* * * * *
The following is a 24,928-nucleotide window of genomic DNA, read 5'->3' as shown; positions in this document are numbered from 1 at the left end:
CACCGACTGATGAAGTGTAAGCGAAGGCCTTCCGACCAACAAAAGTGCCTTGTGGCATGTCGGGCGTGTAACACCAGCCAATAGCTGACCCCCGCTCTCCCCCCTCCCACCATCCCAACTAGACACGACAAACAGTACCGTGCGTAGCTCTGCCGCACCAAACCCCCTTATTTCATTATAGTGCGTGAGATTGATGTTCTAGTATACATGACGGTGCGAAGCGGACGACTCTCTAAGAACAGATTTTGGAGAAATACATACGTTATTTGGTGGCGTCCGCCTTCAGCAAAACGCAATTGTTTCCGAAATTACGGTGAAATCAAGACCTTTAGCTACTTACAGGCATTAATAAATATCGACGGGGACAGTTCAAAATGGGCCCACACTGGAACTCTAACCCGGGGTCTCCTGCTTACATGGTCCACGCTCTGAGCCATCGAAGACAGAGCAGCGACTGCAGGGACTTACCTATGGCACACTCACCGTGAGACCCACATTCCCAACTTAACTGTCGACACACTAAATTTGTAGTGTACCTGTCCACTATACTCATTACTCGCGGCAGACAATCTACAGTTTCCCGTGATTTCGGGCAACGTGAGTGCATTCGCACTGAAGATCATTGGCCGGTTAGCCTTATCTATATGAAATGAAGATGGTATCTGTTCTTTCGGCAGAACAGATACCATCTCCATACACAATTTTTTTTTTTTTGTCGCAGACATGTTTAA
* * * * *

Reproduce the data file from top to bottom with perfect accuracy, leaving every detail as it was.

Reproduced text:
The following is a 24,928-nucleotide window of genomic DNA, read 5'->3' as shown; positions in this document are numbered from 1 at the left end:
CACCGACTGATGAAGTGTAAGCGAAGGCCTTCCGACCAACAAAAGTGCCTTGTGGCATGTCGGGCGTGTAACACCAGCCAATAGCTGACCCCCGCTCTCCCCCCTCCCACCATCCCAACTAGACACGACAAACAGTACCGTGCGTAGCTCTGCCGCACCAAACCCCCTTATTTCATTATAGTGCGTGAGATTGATGTTCTAGTATACATGACGGTGCGAAGCGGACGACTCTCTAAGAACAGATTTTGGAGAAATACATACGTTATTTGGTGGCGTCCGCCTTCAGCAAAACGCAATTGTTTCCGAAATTACGGTGAAATCAAGACCTTTAGCTACTTACAGGCATTAATAAATATCGACGGGGACAGTTCAAAATGGGCCCACACTGGAACTCTAACCCGGGGTCTCCTGCTTACATGGTCCACGCTCTGAGCCATCGAAGACAGAGCAGCGACTGCAGGGACTTACCTATGGCACACTCACCGTGAGACCCACATTCCCAACTTAACTGTCGACACACTAAATTTGTAGTGTACCTGTCCACTATACTCATTACTCGCGGCAGACAATCTACAGTTTCCCGTGATTTCGGGCAACGTGAGTGCATTCGCACTGAAGATCATTGGCCGGTTAGCCTTATCTATATGAAATGAAGATGGTATCTGTTCTTTCGGCAGAACAGATACCATCTCCATACACAATTTTTTTTTTTTTGTCGCAGACATGTTTAA